NewsCaffeine linked to higher spending: Study reveals surprising effects

Caffeine linked to higher spending: Study reveals surprising effects

Caffeine affects how much we spend on shopping.
Caffeine affects how much we spend on shopping.
Images source: © Getty Images | damircudic

11:28 AM EDT, July 10, 2024

If you want to limit your spending and avoid impulsive reactions to "promotion" signs during your visit to the shopping center, you might want to skip the coffee. Research from the University of South Florida indicates caffeine can significantly influence spending behavior.

An experiment conducted by the research team across three different retail stores revealed that customers who drank a cup of free caffeinated coffee before entering the store spent, on average, 50% more money and bought 30% more products than those who consumed decaffeinated coffee or water. The results were published in the "Journal of Marketing."

This is how caffeine affects buying decisions

"Increased dopamine levels lead to increased impulsive behavior and decreased self-control" said Dipayan Biswas from the University of South Florida, a member of the research team.

As part of the experiment, coffee machines were placed at the entrances to a shopping mall, a home goods store in France, and a department store in Spain. Over 300 customers received a free cup of coffee upon entering the store – half chose coffee containing about 100 mg of caffeine, while the rest opted for decaffeinated coffee or water. Customers presented their receipts to the researchers after completing their shopping. It was found that those who consumed caffeinated coffee spent more money and bought more products compared to those who drank non-caffeinated beverages.

Massager instead of a notebook: shopping under the influence of impulse

Researchers also noticed that caffeine affects the types of products purchased. Those who drank caffeinated coffee more frequently chose unnecessary items, such as scented candles.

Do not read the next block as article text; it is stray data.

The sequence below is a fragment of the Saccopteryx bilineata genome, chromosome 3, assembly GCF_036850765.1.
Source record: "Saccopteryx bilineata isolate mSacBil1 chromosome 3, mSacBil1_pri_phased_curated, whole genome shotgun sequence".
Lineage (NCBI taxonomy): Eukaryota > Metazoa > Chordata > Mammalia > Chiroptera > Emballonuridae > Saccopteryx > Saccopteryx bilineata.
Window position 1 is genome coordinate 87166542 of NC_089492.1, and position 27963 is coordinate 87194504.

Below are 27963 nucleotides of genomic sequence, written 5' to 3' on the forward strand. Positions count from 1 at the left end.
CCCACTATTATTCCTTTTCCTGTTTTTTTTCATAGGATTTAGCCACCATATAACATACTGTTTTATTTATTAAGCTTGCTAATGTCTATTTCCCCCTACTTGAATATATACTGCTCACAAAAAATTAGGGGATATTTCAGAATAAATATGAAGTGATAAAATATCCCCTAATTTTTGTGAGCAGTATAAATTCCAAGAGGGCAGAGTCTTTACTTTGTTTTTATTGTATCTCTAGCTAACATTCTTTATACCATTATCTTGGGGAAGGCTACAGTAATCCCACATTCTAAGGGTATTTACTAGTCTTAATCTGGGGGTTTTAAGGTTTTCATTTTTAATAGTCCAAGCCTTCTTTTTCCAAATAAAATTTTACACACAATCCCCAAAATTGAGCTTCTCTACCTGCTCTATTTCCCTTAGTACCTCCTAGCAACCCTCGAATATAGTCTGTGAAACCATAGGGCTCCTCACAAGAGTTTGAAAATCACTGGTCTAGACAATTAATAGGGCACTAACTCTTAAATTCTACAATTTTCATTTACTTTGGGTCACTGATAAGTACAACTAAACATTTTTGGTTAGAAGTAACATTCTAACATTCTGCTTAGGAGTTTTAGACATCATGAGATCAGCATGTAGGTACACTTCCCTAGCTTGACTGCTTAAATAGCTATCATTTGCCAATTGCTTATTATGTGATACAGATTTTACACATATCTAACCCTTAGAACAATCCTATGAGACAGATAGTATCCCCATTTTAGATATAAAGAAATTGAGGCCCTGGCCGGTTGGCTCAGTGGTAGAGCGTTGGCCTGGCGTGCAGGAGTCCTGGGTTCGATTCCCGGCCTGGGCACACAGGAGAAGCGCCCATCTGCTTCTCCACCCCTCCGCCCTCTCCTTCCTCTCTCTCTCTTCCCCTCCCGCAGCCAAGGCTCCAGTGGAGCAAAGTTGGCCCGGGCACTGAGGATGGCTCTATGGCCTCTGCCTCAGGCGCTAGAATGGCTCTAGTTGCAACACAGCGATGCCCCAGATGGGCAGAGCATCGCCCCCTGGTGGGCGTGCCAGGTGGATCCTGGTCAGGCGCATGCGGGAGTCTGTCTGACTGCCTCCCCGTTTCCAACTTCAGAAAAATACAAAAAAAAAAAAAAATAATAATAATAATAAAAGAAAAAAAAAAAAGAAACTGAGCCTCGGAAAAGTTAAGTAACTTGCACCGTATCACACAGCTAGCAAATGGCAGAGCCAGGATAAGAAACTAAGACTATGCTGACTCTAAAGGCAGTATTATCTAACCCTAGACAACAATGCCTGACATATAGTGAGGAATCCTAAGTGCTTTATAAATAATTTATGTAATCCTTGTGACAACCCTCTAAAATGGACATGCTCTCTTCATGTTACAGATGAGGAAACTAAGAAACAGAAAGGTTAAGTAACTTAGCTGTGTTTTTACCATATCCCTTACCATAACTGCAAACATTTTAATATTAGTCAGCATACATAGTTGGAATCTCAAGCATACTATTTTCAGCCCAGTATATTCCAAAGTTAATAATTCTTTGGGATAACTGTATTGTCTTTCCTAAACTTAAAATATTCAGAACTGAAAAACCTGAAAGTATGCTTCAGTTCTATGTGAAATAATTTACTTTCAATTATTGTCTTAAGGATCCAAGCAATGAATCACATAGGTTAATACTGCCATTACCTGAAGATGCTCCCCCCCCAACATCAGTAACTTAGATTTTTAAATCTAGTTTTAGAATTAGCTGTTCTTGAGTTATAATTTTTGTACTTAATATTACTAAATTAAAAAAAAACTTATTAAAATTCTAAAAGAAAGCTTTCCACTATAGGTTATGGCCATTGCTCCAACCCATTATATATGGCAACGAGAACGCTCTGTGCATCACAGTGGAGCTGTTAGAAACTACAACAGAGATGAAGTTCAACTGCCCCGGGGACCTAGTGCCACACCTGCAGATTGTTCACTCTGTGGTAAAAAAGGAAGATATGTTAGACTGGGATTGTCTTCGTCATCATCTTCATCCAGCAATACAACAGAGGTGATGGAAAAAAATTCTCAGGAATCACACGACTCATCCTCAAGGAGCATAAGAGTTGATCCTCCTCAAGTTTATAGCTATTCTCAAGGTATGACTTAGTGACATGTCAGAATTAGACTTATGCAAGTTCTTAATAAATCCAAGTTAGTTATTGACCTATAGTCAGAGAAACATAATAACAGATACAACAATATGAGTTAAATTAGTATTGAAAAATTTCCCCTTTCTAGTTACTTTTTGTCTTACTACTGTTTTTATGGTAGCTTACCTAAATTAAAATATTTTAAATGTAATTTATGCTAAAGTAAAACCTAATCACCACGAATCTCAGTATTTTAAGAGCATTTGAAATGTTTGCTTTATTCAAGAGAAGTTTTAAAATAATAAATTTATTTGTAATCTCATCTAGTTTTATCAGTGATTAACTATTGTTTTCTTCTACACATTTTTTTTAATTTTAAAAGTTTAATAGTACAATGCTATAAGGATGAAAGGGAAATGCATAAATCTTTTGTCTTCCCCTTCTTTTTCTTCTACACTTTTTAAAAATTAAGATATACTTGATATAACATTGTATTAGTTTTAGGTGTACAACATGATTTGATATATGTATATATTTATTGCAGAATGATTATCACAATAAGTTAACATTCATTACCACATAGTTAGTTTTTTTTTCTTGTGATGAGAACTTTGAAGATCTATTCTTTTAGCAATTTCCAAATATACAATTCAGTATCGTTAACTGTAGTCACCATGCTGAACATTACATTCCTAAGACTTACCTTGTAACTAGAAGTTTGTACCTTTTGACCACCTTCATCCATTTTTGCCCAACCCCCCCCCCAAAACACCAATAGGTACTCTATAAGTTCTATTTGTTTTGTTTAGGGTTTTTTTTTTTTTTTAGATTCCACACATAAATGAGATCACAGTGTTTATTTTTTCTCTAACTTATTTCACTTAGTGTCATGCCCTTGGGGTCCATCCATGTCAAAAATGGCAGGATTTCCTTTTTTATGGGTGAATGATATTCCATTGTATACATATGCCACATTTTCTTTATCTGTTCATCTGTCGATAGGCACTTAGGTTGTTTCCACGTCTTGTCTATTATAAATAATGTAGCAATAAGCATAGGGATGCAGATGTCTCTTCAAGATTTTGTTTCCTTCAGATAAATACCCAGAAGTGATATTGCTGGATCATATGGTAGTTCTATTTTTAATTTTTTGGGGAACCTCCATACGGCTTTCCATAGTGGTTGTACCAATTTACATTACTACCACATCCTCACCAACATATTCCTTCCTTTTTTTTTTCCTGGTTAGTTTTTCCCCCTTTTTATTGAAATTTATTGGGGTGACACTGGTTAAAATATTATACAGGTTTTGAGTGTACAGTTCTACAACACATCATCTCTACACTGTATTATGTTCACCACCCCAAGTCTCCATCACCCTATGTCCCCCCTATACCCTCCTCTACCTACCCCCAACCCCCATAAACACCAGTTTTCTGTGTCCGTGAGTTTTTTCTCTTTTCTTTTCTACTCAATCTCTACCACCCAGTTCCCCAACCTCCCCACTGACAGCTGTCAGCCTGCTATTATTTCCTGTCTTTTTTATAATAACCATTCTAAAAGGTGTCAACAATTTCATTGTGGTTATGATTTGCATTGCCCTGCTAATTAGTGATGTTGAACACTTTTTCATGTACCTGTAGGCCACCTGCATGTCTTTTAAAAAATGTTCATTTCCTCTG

A similar experiment was conducted in a laboratory setting, this time focusing on online shopping. Two hundred business school students were divided into groups: one drinking decaffeinated coffee and the other caffeinated coffee. They were asked to choose items from a list containing 66 options. Those consuming caffeine more often chose impulse-buy items, like a massager, while the others preferred practical items, such as a notebook.

"From a consumer perspective, although moderate amounts of caffeine consumption can have positive health benefits, there can be unintended negative financial consequences of caffeine intake on spending. Thus, consumers trying to control impulsive spending should avoid consuming caffeinated beverages before shopping," emphasized Dipayan Biswas.

Coffee before shopping? Store owners have something to think about

According to researchers, understanding how caffeine affects our spending is essential because coffee is one of the most potent stimulants that remains legal and widely available.

American scientists also suggest that store owners aiming to maximize profits might consider the influence of caffeine on customers' moods in their marketing strategies.

Related content